Although stress can and does pose a threat to health and well-being, recent research has suggested that stress can also be enhancing.12 Studies have shown that subtle differentiations of mindset can engender meaningful changes in an individual's psychological and physiological state.12,25 More specifically, it has suggested the more an individual adopts a ‘stress is enhancing’ mind-set, the more likely that stress will have an enhancing effects on their health, performance, and well-being. Conversely, if one views stress as debilitating, the stress is likely to have a deteriorating effect.25
Most of the participants in this study perceived stress as affecting their performance in a negative way. This is not considered surprising as individuals are typically encouraged to avoid stressful situations whenever possible, or actively control unavoidable or inevitable stress.25 Furthermore, the participants attempts to control unavoidable stress, paradoxically resulted in increased anxiety which they perceived affected their performance, and perpetuated the mindset that stress was debilitating. On the other hand, the minority of participants who described a stress enhancing and enabling mindset, suggested that stress enabled them to write quicker in examinations. This group also described examinations as a basis for reward and challenge.
A number of the subthemes identified reflected the notion of belongingness. This included ‘expecting to be helpful and useful in the future’, ‘supporting and learning from peers’, and ‘accepting failure as part of learning’. As well as the literature which has shown the importance of belongingness in relation to the needs for meaning in life,29 belongingness in dental education has been defined as: ‘A deeply personal and contextually mediated experience in which a student becomes an essential and respected part of the dental educational environment where all are accepted and equally valued by each other and which allows each individual student to develop autonomy, self-reflection and self-actualisation as a clinician.’30
Indeed, the DHDT students in this study certainly expressed notions of developing autonomy, self-reflection, and self-actualisation as members of the profession.
Most research on dental student stress has focused on the negative aspects of stress.3,4 This has resulted in some researchers advocating a curriculum change to reduce stress in the dental undergraduate programme.6,31–33 However, stress often results from activities that are meaningful, and reducing stress may result in reducing the meaning of the activity.11,12,21,22 Indeed, this study has shown that participants’ perceived sources of stress in their undergraduate programme were very strongly linked to meaningfulness, therefore we would argue that reducing the sources of stress in the undergraduate programme may also reduce the meaningfulness of the course. Rather than introducing curriculum change, the researchers in this study recommend interventions to raise awareness of the meaningful relationship of stress as a coping mechanism to build resiliency.25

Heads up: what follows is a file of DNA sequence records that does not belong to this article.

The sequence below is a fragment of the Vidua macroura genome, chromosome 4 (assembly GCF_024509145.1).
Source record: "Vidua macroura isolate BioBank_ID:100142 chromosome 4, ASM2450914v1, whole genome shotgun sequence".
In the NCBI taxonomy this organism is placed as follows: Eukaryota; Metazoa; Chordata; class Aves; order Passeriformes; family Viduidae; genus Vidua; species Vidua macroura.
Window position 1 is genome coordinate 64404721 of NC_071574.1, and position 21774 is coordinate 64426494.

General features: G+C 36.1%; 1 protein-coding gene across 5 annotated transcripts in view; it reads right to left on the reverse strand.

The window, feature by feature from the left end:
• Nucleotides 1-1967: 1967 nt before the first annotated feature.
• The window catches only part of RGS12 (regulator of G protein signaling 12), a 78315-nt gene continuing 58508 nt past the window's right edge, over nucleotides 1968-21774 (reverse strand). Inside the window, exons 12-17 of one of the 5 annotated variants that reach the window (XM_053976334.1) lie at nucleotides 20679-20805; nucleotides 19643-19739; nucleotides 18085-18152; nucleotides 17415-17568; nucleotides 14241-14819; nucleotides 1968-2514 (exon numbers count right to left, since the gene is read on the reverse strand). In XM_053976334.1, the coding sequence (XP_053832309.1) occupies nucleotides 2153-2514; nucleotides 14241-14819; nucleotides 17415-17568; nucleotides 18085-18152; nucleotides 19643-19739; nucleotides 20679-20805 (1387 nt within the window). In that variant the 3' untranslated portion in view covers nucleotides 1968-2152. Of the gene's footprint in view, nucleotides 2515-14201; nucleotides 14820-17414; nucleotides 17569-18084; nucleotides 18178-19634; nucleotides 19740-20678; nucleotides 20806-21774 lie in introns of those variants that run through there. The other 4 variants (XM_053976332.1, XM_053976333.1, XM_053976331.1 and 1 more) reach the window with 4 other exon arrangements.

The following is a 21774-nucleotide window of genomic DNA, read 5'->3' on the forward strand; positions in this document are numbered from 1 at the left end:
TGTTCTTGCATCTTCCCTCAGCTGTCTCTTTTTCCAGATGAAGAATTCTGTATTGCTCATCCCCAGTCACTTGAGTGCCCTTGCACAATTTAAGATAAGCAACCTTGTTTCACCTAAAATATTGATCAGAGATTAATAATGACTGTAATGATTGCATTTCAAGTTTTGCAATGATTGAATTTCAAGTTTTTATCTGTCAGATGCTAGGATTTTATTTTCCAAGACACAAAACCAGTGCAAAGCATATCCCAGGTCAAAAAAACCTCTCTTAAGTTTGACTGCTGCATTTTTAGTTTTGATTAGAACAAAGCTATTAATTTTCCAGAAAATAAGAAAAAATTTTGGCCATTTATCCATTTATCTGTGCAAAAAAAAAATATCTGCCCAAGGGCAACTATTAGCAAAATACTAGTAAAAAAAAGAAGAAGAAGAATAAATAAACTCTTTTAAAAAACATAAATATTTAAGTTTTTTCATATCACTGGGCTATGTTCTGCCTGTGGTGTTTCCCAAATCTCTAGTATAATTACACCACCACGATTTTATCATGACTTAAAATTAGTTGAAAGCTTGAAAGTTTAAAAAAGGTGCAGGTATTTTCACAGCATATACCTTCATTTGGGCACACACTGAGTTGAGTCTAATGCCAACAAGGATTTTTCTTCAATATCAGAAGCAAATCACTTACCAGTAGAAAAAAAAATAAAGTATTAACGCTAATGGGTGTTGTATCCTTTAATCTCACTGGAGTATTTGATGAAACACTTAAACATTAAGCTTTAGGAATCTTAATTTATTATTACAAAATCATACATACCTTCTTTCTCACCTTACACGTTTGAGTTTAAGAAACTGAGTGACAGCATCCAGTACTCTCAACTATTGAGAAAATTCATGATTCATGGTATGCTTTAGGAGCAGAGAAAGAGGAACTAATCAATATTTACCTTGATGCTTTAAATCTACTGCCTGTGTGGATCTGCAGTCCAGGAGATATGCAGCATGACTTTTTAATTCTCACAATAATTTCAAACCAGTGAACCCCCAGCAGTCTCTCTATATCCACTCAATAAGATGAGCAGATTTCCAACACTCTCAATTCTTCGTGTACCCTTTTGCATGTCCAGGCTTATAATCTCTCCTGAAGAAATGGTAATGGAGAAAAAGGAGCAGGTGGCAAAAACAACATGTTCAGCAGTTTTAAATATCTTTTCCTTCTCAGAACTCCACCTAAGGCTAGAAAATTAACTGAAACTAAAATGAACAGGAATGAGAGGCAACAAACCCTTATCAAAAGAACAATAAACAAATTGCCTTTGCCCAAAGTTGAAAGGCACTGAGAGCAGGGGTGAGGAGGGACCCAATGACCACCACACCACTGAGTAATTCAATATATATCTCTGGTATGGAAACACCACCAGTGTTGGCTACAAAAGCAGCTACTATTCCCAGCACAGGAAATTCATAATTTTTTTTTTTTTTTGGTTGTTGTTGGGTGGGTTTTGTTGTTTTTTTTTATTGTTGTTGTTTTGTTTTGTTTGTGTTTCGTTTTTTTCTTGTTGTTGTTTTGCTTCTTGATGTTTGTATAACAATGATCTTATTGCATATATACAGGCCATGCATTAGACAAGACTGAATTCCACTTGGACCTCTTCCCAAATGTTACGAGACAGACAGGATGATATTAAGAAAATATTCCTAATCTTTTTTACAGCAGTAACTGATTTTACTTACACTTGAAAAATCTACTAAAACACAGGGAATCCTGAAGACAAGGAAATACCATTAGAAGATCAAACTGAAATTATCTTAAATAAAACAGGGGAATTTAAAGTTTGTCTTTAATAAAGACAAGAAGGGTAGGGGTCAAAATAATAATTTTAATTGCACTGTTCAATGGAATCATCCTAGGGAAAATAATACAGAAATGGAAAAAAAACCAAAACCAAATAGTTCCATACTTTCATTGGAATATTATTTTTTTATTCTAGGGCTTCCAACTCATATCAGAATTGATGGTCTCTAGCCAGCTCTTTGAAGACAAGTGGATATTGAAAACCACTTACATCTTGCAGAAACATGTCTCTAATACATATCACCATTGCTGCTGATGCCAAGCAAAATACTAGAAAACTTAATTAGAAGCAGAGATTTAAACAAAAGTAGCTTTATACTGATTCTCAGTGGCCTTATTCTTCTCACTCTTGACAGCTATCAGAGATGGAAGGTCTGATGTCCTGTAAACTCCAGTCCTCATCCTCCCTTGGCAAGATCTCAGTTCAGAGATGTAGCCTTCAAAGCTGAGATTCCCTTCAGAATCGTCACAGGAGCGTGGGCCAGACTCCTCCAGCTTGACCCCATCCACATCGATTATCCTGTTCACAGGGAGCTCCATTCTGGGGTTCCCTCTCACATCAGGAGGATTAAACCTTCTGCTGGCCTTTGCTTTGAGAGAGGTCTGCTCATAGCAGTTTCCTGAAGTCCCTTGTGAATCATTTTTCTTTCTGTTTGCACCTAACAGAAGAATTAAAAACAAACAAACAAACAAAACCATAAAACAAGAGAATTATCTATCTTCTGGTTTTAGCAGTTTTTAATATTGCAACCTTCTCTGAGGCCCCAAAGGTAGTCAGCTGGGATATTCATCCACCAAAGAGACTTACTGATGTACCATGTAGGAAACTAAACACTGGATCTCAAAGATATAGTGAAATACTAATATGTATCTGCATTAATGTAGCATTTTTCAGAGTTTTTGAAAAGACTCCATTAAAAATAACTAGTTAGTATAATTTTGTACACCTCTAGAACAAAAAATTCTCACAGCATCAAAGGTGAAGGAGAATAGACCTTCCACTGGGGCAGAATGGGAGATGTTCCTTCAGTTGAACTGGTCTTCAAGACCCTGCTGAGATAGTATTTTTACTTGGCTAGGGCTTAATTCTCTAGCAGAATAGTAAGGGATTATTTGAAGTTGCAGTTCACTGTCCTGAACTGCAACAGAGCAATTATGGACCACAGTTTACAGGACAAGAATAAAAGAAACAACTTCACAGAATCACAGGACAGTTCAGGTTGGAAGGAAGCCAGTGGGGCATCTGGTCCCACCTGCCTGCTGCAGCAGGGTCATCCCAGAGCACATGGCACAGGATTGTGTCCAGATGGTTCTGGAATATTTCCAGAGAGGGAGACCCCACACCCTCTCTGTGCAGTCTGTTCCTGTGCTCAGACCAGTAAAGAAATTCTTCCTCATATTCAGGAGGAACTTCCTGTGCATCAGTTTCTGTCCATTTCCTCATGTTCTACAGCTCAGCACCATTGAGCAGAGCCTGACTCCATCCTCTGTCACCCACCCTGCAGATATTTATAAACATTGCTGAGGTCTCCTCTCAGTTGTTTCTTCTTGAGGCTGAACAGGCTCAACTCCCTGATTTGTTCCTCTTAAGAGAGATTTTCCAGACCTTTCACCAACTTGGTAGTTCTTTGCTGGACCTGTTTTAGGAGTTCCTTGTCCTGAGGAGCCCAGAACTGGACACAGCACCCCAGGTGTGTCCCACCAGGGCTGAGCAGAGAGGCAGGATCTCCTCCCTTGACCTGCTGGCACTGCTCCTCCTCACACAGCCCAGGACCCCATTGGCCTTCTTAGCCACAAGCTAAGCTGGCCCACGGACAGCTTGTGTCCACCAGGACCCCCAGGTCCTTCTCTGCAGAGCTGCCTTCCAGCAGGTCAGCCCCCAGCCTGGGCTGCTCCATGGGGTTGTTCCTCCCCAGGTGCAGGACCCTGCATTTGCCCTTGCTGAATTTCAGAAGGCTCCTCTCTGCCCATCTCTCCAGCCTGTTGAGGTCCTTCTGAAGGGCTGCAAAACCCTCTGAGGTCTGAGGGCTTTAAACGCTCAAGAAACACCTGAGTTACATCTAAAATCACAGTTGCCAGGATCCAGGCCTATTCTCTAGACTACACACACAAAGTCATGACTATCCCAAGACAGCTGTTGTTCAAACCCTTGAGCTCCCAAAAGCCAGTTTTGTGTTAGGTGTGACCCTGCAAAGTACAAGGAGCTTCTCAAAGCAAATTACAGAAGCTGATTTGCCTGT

Within the limits of the study, it confirmed the notion found in existing literature which has associated stress in life with meaningfulness. However, while this study has offered some further insights into stress and well-being among DHDTS, some caution is required. The interview data were drawn from a relatively small sample. While it may be argued that this is consistent with qualitative research approaches described within the literature, the generalisability of the findings and conclusions drawn here to other situations and contexts must be determined by the reader.
This study has provided further understanding of stress and well-being in the dental learning environment. It has also provided new insight and a richer understanding of the previous quantitative study, in which DHDTS reported to be positively functioning individuals at the same time as perceiving their training to be highly stressful.15 Indeed, as the findings of this study were comparable with the findings of the previous quantitative study of the same student cohort, the authors contend that it has provided further evidence of the meaningful nature of stress in dental hygiene and dental therapy undergraduate education.
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Harris, M., Wilson, J., Hughes, S. et al. Stress and well-being in dental hygiene and dental therapy students. BDJ Team 4, 17136 (2017). https://doi.org/10.1038/bdjteam.2017.136